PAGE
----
Author Archives: Admin

Support the businesses that support CCHCC

Although we are saddened that we will not be able to gather together for the Champaign County Health Care Consumers (CCHCC) Annual Awards Dinner this year to celebrate our 43rd Anniversary, we are grateful for your support, and the support of local businesses and organizations that are represented here in our 2020 Adbook.

For the last 43 years, CCHCC has been in the forefront of working to improve our community’s health, improving access to care, dealing with emerging issues in health care, fighting for justice, and making concrete improvements in people’s lives. And we could not have done it without you!

Although we cannot gather for our annual celebration, CCHCC staff are still working very hard every day to serve our community during the coronavirus pandemic. We have had an increase in the number of clients we are serving as a result of community members losing employment and income, and needing extra resources during our state’s Shelter-in-Place order. And, clients turning to us are also in greater distress and have more complicated situations and require greater support from CCHCC’s staff – our Community Health Workers. More community members are turning to us for help in accessing public benefits for the first time in their lives, unaccustomed to navigating the public benefits systems.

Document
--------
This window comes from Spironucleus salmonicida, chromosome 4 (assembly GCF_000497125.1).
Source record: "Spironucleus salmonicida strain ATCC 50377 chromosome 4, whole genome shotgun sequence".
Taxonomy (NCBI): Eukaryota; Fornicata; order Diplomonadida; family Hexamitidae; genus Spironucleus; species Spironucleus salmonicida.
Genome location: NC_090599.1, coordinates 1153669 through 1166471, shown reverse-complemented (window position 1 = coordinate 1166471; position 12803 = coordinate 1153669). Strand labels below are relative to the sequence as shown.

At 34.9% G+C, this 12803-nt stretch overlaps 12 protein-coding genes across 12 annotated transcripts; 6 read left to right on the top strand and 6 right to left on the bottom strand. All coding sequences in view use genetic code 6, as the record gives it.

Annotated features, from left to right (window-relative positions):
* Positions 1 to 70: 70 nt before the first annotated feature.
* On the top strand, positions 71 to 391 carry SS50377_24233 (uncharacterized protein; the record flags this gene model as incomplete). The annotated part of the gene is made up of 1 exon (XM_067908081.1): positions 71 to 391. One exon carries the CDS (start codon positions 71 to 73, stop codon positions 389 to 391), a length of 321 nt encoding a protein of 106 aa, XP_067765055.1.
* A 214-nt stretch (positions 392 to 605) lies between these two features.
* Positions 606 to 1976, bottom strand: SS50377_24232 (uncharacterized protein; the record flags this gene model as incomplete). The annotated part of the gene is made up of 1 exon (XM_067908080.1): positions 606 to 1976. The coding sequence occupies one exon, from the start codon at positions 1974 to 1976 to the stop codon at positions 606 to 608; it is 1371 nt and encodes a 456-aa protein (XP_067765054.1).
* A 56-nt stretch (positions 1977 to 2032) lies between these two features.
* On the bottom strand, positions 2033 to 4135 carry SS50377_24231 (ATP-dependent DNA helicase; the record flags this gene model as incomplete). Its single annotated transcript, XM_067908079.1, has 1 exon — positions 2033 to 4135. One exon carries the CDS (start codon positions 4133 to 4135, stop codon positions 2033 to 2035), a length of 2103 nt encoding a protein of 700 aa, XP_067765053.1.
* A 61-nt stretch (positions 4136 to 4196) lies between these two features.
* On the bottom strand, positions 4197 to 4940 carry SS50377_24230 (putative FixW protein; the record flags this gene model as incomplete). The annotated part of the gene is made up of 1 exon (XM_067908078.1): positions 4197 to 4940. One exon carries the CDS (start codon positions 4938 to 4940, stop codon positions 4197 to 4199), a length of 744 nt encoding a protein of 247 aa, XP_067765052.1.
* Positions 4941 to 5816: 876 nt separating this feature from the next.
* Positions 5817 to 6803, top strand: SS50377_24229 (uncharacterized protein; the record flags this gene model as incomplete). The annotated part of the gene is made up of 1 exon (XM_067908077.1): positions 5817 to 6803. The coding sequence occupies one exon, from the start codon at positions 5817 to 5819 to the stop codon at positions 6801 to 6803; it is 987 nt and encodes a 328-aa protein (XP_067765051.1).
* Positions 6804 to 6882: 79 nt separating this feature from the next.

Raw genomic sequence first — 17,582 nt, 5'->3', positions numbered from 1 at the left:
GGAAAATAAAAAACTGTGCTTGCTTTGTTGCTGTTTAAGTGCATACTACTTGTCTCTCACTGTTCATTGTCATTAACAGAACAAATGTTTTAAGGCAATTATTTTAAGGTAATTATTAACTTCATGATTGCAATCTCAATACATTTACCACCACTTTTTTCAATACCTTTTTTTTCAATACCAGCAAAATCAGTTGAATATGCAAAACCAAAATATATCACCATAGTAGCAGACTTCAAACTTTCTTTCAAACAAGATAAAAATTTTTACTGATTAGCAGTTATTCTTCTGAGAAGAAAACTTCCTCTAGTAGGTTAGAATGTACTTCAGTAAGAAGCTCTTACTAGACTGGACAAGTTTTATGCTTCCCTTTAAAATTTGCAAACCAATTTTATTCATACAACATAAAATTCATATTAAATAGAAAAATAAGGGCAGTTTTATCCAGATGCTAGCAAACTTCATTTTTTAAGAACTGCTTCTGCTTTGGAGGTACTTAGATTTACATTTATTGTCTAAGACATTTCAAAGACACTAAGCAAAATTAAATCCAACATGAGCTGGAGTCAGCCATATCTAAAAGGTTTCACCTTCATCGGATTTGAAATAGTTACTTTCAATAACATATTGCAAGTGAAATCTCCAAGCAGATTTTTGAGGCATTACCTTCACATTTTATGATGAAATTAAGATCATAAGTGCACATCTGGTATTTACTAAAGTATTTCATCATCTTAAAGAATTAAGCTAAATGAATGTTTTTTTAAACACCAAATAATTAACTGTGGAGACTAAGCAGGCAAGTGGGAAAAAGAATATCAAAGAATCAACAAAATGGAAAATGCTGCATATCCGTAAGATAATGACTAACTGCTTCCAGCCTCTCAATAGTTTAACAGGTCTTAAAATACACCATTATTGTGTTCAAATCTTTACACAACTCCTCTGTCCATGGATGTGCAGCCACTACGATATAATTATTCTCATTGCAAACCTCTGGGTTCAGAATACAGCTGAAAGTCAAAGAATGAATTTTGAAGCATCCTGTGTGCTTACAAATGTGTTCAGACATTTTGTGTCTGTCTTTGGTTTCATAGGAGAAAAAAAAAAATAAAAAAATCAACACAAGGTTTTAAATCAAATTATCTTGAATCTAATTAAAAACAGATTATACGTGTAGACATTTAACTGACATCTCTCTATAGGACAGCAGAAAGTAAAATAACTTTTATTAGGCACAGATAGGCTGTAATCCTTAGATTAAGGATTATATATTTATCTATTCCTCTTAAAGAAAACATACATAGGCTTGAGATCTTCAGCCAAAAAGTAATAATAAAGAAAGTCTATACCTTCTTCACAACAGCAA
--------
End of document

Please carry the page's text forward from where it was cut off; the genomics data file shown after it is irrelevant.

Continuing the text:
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My mom, and CCHCC

July 6, 2020

Dear Friends,

I write this message with the heaviest of hearts. My beautiful mother – Marja-Liisa Lennhoff Eskelinen – died on Saturday evening, the 4th of July.

My family is all down in TX, and it is heartbreak on top of sorrow that I was not able to be with my mom when she died. The coronavirus pandemic has made travel complicated, treacherous, and at times, impossible. So many families around our nation, and the world, are going through the same thing – grieving at a distance, and unable to bask in the light of love that is sometimes possible and necessary at the end of life.

I want to tell y’all a little bit about my mom, and about her love for CCHCC and the work that we do. This is not an obituary for my mom, but a bit of a celebration of a beautiful life, and how that life contributed to the beautiful organization that we all have built – CCHCC.

Marja-Liisa Lennhoff Eskelinen